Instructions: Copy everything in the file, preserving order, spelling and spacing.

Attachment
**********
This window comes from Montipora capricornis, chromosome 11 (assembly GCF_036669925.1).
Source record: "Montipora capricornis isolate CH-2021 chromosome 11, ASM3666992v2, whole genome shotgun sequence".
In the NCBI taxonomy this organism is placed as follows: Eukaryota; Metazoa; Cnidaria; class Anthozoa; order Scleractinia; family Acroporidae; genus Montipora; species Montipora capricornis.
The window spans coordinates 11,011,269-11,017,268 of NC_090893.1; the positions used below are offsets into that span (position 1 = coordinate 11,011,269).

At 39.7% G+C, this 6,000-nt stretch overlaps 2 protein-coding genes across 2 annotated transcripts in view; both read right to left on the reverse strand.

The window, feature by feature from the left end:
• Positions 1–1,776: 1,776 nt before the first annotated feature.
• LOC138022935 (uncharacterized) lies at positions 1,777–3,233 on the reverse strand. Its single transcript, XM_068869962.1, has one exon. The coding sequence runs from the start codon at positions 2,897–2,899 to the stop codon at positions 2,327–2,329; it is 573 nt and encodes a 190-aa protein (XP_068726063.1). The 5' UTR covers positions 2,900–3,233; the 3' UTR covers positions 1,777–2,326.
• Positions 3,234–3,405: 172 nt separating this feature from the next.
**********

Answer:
This window comes from Montipora capricornis, chromosome 11 (assembly GCF_036669925.1).
Source record: "Montipora capricornis isolate CH-2021 chromosome 11, ASM3666992v2, whole genome shotgun sequence".
In the NCBI taxonomy this organism is placed as follows: Eukaryota; Metazoa; Cnidaria; class Anthozoa; order Scleractinia; family Acroporidae; genus Montipora; species Montipora capricornis.
The window spans coordinates 11,011,269-11,017,268 of NC_090893.1; the positions used below are offsets into that span (position 1 = coordinate 11,011,269).

At 39.7% G+C, this 6,000-nt stretch overlaps 2 protein-coding genes across 2 annotated transcripts in view; both read right to left on the reverse strand.

The window, feature by feature from the left end:
• Positions 1–1,776: 1,776 nt before the first annotated feature.
• LOC138022935 (uncharacterized) lies at positions 1,777–3,233 on the reverse strand. Its single transcript, XM_068869962.1, has one exon. The coding sequence runs from the start codon at positions 2,897–2,899 to the stop codon at positions 2,327–2,329; it is 573 nt and encodes a 190-aa protein (XP_068726063.1). The 5' UTR covers positions 2,900–3,233; the 3' UTR covers positions 1,777–2,326.
• Positions 3,234–3,405: 172 nt separating this feature from the next.